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From: David Abrahams (david.abrahams_at_[hidden])
Date: 2001-09-20 13:06:34

The paper summarized below, including graphs and source code has been
uploaded to:

You can see the full text by looking at index.html, but if you want the
embedded graphs, you'll need to download the .tgz file:




As C++ programmers begin to rely on template metaprogramming constructs[1]
for high performance computing, they often find that the time required to
compile their programs grows unacceptably. Because fast compiles are an
important part of an effective code/debug/test cycle, it becomes important
to optimize not only a program's runtime performance, but its compile-time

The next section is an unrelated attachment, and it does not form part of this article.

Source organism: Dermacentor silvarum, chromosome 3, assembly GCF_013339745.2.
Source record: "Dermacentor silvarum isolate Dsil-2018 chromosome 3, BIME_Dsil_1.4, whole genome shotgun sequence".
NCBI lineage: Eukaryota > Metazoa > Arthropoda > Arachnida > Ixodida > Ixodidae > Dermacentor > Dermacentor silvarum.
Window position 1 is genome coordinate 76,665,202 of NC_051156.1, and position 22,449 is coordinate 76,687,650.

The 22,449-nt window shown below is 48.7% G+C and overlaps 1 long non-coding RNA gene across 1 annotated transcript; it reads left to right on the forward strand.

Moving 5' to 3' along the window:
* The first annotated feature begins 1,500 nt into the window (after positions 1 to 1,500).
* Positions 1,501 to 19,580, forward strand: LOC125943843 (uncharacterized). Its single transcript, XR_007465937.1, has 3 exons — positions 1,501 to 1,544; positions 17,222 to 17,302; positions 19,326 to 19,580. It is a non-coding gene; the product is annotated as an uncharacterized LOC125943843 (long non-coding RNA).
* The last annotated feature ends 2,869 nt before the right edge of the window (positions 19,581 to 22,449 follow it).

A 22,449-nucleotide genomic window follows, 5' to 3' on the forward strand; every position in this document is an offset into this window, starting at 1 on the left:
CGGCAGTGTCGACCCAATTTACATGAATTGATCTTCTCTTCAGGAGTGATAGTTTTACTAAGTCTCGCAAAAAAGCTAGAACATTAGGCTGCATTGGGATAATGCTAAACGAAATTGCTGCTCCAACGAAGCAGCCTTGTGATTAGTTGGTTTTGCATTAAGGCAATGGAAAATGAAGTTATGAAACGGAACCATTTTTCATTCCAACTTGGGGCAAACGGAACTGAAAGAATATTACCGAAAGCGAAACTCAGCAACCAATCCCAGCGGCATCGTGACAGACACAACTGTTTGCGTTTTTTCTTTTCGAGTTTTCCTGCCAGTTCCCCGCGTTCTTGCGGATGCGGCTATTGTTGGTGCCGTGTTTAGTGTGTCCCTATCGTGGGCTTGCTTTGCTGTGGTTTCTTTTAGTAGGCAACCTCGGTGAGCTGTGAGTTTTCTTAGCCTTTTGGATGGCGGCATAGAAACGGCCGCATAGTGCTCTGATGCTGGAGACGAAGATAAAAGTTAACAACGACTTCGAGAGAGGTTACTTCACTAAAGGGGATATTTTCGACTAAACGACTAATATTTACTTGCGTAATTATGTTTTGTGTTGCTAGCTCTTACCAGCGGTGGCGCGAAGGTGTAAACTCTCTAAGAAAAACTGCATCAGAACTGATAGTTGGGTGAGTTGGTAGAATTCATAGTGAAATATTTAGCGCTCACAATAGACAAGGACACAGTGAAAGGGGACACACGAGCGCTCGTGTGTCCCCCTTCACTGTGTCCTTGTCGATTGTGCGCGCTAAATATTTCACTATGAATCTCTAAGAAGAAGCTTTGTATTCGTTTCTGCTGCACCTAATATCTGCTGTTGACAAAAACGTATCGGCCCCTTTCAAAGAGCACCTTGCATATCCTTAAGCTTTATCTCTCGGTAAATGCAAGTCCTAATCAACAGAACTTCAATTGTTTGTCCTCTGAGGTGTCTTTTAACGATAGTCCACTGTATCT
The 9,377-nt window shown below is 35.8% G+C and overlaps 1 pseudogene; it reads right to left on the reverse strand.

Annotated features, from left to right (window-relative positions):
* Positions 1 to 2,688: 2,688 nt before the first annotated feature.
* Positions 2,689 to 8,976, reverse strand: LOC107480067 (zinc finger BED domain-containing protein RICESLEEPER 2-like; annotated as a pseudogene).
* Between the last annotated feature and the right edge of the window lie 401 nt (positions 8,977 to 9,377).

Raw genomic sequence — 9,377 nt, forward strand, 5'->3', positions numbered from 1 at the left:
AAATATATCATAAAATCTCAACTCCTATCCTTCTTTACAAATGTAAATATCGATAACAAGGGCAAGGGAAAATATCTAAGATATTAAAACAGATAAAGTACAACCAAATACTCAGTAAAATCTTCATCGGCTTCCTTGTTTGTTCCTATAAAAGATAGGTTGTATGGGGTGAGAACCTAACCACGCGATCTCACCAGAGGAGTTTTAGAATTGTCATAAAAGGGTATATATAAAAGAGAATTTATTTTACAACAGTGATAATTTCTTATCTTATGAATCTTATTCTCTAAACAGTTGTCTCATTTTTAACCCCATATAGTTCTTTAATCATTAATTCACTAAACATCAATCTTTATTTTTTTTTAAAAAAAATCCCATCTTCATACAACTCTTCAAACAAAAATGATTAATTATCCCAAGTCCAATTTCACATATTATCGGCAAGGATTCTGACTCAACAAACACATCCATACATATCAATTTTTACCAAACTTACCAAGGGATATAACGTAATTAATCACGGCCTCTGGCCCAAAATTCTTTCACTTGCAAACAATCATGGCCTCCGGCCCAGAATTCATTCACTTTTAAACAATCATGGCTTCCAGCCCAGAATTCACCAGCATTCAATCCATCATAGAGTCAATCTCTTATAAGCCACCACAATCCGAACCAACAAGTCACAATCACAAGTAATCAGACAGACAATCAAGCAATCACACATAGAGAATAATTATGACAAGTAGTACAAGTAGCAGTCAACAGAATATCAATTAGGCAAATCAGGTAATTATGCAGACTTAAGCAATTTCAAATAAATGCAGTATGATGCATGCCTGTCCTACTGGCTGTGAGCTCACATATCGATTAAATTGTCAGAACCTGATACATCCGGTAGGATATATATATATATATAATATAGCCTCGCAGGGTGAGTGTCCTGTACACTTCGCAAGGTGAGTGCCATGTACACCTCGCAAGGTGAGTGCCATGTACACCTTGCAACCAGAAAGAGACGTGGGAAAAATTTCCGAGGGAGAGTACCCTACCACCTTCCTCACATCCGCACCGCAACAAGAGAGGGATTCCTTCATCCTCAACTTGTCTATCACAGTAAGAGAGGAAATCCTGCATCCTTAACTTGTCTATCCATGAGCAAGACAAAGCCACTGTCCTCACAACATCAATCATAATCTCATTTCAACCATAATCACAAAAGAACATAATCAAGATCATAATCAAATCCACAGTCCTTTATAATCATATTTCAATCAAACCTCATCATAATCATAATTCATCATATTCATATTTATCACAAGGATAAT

performance as well. This can be especially true in a research environment,
where it is important to be able to try out new ideas quickly.

Unfortunately, since the template instantiation mechanism of most compilers
is undocumented, it is far from clear which constructs will result in faster
compilation. Some things seem as though they should obviously improve
things, for example, reducing the number of distinct types generated, and
reducing the overall size of the names of those types. Beyond that, however,
most metaprogrammers are ``flying blind''. Some will go out of their way to
make ``optimizations'' which don't, in fact, produce the expected result.
During a large metaprogramming project, the authors repeatedly found
themselves faced with decisions about how to structure their program for
compilation speed. This paper presents the results of a few experiments
which were able to help.

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